Earlier in the year, Andrew Hart, PAK7 CEO, was privileged to be able to visit the Primary Education Project (PEP), run by the Church of Pakistan in the Sindh region of Pakistan.
"One of the things that PAK7 wants to do is to show the church in action, to shine a light on the great work that the Christians of Pakistan are doing to build their nation. This is one such story, of a fantastic team who are helping to run over 100 small schools in the villages around Hyderabad, as well as a number of Women's groups which help with issues of health, financial advice and other education. This visit was to enable me to see the project firsthand and to explore how PAK7 might make a program that can highlight the great work that is going on.
The first visit of the day was to a school in one of the villages. It is always very humbling to arrive at a school and to be greeted with such honour - about 30 children performed a song for me and I was welcomed by the Headmaster and one of the elders from the community.
Then I was taken into the classroom and watched as the children demonstrated some pretty impressive maths skills on the blackboard. I learned about their Savings club (which was very well managed and which helps them to pay their school fees or buy books), watched several role plays that they use to practice English, and saw how they were using Android tablets to help them with their studies (these are shared among multiple schools and turn up once a week, fully charged, for lessons).
In the next school I visited the young people wanted to learn about me and I asked them about their lives. They clearly love their school and value their education so dearly. The PEP team do an amazing job, working with the villages to set up these schools - they are all funded by the villages themselves, who have to pay their own fees to cover the costs of the teachers (who usually come from within their own village). This kind of self-sustainability is so important if projects like this are to last and indeed grow their impact over time. After a few minutes of chatting with the kids I began to wish that I'd brought them a gift of a cricket bat and a ball... next time I will be better prepared!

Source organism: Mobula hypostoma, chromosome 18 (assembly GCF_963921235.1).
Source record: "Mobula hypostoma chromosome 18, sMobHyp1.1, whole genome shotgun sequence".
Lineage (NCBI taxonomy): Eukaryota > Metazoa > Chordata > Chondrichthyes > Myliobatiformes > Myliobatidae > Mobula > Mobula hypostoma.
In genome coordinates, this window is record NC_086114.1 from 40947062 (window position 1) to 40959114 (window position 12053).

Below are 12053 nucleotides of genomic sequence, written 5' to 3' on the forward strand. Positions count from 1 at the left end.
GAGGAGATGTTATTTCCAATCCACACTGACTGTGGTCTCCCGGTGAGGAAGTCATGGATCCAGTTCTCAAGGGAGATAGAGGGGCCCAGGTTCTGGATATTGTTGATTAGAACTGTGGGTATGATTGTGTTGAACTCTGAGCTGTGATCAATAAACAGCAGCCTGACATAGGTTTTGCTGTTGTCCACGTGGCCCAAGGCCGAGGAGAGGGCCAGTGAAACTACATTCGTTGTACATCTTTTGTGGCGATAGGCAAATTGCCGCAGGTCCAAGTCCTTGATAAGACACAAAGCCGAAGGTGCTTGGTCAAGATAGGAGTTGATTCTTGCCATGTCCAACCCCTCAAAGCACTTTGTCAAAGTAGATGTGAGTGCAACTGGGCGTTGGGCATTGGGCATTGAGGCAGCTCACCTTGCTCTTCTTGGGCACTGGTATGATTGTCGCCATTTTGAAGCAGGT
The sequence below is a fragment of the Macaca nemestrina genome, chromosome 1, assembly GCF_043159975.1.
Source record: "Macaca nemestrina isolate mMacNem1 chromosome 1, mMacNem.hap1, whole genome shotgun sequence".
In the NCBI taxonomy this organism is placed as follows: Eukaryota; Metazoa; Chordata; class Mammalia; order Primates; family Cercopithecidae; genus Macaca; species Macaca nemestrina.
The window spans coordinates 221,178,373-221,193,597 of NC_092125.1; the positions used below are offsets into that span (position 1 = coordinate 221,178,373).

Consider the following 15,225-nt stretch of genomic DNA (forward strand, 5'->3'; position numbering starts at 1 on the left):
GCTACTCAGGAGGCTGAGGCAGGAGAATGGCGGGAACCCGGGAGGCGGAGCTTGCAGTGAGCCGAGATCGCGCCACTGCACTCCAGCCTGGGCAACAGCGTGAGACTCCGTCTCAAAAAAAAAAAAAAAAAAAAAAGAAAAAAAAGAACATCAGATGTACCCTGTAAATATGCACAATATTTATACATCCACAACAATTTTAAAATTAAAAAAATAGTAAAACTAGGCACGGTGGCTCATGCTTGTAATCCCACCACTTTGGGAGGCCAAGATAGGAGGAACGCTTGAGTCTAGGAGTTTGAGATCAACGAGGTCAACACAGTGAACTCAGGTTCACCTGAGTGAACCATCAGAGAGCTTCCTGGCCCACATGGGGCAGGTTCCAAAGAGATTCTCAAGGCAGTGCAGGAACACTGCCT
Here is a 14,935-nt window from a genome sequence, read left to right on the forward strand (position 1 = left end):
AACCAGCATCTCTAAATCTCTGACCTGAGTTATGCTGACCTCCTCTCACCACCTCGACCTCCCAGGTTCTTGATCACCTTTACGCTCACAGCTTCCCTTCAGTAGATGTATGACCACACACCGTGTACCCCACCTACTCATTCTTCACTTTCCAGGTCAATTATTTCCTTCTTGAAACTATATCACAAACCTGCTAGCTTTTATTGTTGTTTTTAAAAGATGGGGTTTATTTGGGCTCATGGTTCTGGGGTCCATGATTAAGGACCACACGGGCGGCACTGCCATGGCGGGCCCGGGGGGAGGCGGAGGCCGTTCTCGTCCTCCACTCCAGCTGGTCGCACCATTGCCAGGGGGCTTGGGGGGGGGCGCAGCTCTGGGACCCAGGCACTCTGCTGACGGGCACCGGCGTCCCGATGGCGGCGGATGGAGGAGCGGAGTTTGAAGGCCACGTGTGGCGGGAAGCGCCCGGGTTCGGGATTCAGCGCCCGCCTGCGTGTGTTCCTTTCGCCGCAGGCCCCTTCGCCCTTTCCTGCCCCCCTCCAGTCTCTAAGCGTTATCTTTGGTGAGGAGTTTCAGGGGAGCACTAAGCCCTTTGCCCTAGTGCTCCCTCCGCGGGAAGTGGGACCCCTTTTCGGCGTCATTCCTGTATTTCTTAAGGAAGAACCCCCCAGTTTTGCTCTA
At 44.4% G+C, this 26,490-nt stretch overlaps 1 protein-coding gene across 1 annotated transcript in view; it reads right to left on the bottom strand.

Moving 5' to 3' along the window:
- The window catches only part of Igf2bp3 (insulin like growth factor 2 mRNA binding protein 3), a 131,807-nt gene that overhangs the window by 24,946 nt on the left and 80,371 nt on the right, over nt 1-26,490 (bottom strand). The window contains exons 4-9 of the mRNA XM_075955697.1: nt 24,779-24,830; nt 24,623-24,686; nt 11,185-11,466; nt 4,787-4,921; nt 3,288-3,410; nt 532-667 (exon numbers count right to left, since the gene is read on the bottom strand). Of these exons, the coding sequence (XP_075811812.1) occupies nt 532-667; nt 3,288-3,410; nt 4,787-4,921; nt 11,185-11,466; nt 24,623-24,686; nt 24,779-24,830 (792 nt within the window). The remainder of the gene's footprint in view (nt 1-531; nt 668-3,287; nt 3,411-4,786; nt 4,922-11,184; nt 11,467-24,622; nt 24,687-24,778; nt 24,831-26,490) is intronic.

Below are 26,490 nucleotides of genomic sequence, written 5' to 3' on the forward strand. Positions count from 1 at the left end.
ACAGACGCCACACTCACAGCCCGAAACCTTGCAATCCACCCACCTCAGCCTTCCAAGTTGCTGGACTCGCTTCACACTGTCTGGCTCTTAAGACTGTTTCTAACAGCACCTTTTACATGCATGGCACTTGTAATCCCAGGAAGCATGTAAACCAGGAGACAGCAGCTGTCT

Lastly I met with this wonderful Women's group who had a great humour about them. Whether I was being funny or simply kept asking dumb questions I'm not sure, but we had fun laughing together. I think this laughter was in response to me asking whether they watched TV while the children were at school... of course not, they're working then! Apparently they only get to watch TV in the evenings once all of the work is done and the children are in bed; for many of them, their husbands are away all week (and sometimes for months at a time) working in the city.
It's a simple life in the village, but the story of these communities and the hope that the Primary Education Project is bringing them is one that I'm looking forward to PAK7 telling."